Vinyasa flow yoga classes are usually the style that keeps me going through the week, but with the demands of life, lately my body has been craving a gentler form of yoga. Practicing restorative poses (asanas) along with a smooth even breath through your nose (Ujjayi) will help activate the parasympathetic nervous system in your body–which basically signals the body to relax. The great thing about restorative poses is that you can easily do them at home, on your own time without needing to get to a studio. Just set your playlist, turn off your cell phone, light a candle, and take at least 10 breaths per pose. Try this once per week and tell me you don’t feel like a brand new person!
Each pose is in the order of the gallery above. Here are the instructions:
- Supta Baddha Konasana (Reclined Bound Angle): Sitting on the mat, bring the soles of your feet together in a diamond shape. Wrap the strap around the outside of your ankles, then over your head and down to support your low back–adjust the clasp to be tight enough so there’s no slack. Support both of your upper thighs and knees with a throw pillow underneath, and lay back on the mat with your spine supported on folded blankets, a bolster or an equivalent pillow. Relax your arms to the sides.
- Supta Padangusthasana 1 & 2 (Reclining Hand to Big Toe): This is a great hamstring and groin stretch. Laying on the mat, straighten your left leg directly in front of you and raise your right leg to the ceiling so that it’s perpendicular to the floor. Use a strap or small towel wrapped around the ball (not the arch) of the right foot, and hold both ends of the strap with the right hand. Gently keeping the leg straight and both thighs rolling inward towards the mid-line of your body (as opposed to external rotation), bring the foot closer to the head, keeping the right shoulder on the floor. Stay for 5 breaths, and then keep the strap, and let the leg open up to the right, then let the thigh rest on a pillow or bolster. Use the strap to keep the leg engaged, and use the left hand on the left thigh to help it stay resting on the mat. Stay for 5 more breaths and repeat on both sides.
Viparita Karani (Legs Up The Wall): Find a good wall space where you can comfortably keep your legs resting perpendicular to the floor for awhile. Support your low back by propping a bolster underneath your butt, elevating your lumbar spine as well. Wrap a strap around your ankles to prevent your feet from splaying outwards. Rest your hands where you feel comfortable, out to the sides or perhaps one at your heart and one at your belly (as pictured).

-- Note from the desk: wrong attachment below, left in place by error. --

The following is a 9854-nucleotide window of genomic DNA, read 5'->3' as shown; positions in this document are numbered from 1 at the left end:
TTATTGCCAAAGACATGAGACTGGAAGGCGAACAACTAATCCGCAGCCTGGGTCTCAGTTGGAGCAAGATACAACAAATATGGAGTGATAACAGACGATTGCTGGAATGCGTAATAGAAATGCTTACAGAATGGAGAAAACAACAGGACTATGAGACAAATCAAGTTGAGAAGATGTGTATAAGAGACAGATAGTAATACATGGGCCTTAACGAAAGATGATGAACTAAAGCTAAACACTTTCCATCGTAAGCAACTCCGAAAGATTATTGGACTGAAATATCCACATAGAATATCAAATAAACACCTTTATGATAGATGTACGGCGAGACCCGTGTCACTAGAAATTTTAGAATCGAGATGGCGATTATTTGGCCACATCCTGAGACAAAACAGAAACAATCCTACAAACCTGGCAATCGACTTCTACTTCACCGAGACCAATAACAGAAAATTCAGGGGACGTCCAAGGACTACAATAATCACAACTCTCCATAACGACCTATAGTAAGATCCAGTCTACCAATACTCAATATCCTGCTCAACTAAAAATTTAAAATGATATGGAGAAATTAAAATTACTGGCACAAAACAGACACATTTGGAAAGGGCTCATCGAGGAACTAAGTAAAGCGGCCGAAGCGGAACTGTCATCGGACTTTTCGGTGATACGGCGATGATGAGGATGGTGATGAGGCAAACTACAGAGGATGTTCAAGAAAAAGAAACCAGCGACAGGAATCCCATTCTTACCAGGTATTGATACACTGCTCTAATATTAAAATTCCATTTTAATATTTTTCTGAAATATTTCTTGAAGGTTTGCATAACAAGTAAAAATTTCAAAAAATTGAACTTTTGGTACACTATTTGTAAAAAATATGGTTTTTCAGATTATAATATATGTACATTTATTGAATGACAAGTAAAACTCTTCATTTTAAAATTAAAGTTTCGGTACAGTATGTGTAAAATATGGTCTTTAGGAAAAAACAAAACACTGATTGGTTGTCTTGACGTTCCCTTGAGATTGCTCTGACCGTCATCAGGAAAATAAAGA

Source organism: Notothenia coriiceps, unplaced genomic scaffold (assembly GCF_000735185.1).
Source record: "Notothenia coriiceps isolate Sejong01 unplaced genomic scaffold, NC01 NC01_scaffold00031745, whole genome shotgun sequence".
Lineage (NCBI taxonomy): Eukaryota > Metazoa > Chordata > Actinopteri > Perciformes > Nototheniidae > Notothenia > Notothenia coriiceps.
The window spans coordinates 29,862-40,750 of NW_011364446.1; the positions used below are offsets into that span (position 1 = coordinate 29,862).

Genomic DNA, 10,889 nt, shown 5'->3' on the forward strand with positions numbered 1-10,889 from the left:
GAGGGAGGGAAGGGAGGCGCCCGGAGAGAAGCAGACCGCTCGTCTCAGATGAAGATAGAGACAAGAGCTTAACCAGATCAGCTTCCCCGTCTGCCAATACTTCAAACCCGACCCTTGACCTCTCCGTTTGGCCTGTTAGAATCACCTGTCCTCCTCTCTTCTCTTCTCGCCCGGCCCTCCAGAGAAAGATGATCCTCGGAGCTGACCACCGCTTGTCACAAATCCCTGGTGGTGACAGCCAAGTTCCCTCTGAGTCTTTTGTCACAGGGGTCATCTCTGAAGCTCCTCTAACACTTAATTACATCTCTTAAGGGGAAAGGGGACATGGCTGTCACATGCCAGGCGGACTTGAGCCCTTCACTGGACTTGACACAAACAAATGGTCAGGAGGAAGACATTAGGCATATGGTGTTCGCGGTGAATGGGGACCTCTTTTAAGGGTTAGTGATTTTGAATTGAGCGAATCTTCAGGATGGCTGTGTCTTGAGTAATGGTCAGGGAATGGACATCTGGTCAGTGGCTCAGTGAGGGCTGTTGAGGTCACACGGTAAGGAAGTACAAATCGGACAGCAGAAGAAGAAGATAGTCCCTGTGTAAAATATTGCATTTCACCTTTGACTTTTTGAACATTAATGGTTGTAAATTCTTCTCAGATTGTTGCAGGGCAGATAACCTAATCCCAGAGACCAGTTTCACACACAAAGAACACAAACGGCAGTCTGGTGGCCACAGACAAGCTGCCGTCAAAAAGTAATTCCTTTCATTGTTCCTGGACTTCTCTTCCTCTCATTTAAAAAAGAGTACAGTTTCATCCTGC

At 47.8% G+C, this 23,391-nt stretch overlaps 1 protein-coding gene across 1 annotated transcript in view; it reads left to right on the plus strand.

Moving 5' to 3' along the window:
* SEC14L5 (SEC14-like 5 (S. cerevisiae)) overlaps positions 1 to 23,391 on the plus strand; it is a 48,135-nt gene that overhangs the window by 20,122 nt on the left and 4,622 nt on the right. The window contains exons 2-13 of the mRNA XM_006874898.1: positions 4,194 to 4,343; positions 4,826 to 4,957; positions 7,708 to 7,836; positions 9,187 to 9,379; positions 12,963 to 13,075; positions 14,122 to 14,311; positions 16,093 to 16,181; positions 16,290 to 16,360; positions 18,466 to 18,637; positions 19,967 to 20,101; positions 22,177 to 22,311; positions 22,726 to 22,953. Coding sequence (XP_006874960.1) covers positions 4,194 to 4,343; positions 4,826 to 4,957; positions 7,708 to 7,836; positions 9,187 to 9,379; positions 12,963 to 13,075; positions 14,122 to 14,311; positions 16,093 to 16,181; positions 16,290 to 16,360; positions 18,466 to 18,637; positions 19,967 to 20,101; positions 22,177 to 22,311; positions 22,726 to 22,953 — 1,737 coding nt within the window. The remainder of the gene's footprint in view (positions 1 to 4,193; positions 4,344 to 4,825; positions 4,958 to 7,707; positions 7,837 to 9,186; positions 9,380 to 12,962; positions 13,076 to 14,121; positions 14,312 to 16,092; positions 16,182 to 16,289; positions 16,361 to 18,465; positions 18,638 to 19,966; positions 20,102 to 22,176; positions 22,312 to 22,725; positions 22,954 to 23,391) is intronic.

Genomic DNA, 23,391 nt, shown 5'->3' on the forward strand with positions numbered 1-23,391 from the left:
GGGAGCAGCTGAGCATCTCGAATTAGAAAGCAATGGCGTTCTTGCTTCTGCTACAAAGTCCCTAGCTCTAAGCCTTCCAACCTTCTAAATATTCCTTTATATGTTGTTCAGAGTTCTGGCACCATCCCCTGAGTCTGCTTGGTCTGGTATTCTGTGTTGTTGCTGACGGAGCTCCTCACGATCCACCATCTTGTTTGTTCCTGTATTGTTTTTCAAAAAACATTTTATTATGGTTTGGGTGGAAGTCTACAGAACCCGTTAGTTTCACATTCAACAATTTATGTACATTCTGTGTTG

- Setu Bandha Sarvangasana (Bridge): Lay on your back, bend your knees and move your ankles directly underneath your knees. Lift your hips and place a yoga block underneath your sacrum. It should land in the sweet spot above your glutes on the low back. There should be zero discomfort here. You can adjust the block to your desired height – lowest, medium (pictured) or high. Walk your shoulder blades underneath your back to open your chest and collarbone area. Stay for 10 long breaths. Make sure to come out slowly — lift your hips, remove the block and roll down your spine. Counter this by releasing your low back and hugging the knees into the chest.
Paschimottanasana (Seated Forward Fold): This is generally a very active forward fold with your legs and low belly completely engaged, but in this variation–it’s a juicy resting posture. Come to seated with your legs straight out in front of you. Place a folded blanket over your calves. Keep your legs internally rotating as much as possible and your feet flexed. Take a deep inhale, and as you exhale you will fold directly over your legs so that your head rests on the blanket. Rest your hands in front of your forehead. Stay for 10-15 breaths.
Savasana (Corpse Pose): This is the ultimate relaxation: the pose do we at the end of every single yoga class, Savasana. Coming onto your back, lengthen your legs and let your feet relax out to each side. Place a blanket on top of your thighs for great low-back release. Lay back with your head resting on another blanket; let the edge of the blanket reach the tip of your shoulders just enough to uplift your head and neck. Rest your hands where you feel comfortable, out to the sides or perhaps one at your heart and one at your belly (as pictured). Relax every single muscle of your body, including every muscle on your face. Stay for up to 10 minutes! Don’t fall asleep–the purpose of savasana is complete conscious relaxation.
This is a great playlist to enjoy while you relax:
Enjoy and let me know how you feel afterwards in the comments below!